Jackson Co. Commission wants residents to know how taxpayer dollars are spent in light of budget shortfall

SCOTTSBORO, Ala. -- The Jackson County Commission is fielding questions from taxpayers as to how exactly their dollars are spent, and commissioners say they want residents to understand the answer.

In dealing with a budget shortfall, commissioners discussed finding new revenue sources, but residents want to know where their dollars are going.

The commission had to decrease spending and make cuts -- nearly $2 million worth over recent years.

"It's put a hardship on a lot of folks, but of course, the need to stay within our revenues was there so those cuts had to be made. Thankfully we've been able to do it. We have a good staff in place that has been able to find ways to cut the budget as much as possible and keep us funded within the revenues that we do receive," Commission Chair Matthew Hodges says.

Commissioners say the goal is to use the available dollars as efficiently as possible.

"We've done a lot of changes throughout our system to try to be more efficient in the way that we do business," Hodges says.

He says examples of that include a new approach to roadside maintenance that is saving the county thousands of dollars and a revised staffing plan that didn't fill vacated positions. The county also made technological upgrades throughout county buildings that are cost efficient.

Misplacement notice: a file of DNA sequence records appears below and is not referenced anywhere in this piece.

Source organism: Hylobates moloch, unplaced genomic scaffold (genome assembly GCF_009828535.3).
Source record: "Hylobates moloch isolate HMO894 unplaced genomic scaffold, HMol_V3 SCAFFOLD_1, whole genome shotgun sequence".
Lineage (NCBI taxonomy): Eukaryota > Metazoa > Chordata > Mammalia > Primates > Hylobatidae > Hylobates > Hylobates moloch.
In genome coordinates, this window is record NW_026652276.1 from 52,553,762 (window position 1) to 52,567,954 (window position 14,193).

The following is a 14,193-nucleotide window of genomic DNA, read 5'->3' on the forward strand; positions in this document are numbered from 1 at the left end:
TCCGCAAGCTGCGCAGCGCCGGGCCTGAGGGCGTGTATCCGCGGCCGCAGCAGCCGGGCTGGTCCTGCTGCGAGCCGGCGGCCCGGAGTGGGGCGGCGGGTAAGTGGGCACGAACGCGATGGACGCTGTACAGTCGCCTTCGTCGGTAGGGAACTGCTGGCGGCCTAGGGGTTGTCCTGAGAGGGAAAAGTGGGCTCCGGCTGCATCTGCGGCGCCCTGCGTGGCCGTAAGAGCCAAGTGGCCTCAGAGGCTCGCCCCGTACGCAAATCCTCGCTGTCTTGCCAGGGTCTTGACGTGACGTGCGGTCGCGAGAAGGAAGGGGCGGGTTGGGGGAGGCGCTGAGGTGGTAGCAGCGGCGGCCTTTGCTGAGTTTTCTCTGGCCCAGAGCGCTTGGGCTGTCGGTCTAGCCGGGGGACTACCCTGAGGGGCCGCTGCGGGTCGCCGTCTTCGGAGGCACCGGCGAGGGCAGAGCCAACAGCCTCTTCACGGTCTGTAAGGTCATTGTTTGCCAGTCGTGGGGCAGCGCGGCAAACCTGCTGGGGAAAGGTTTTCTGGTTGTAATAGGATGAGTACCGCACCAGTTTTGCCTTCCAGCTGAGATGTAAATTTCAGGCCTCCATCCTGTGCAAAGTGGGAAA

Hodges says, aside from revised day-to-day spending, the commission is working to spend where it counts -- on investments in the county's future, quality of life and health issues.

"A lot of folks in this county still don't have public water. They're living off of a well and in a lot of cases those wells are not fit to drink," Hodges says. So the commission is making public water availability a priority across the county.

"One thing that we also tried to do is, as far as a new revenue source, is find ways that we can invest dollars and see a return on those dollars in the future," Hodges explains. Hodges says the County Park improvement project is an example of that.

With additions that include cabin rentals, the income brought in from the park's use will pay for the improvements and can eventually be used in the general fund to further the county's future.

Hodges says this overall manner of spending needs to continue to be as efficient as possible, so the available dollars spent are spent where it counts.

Commissioners hold community meetings, post information on social media and make meetings available online. County officials say residents are welcome to schedule a time to meet with a Commissioner, or call the Commission Office with any questions.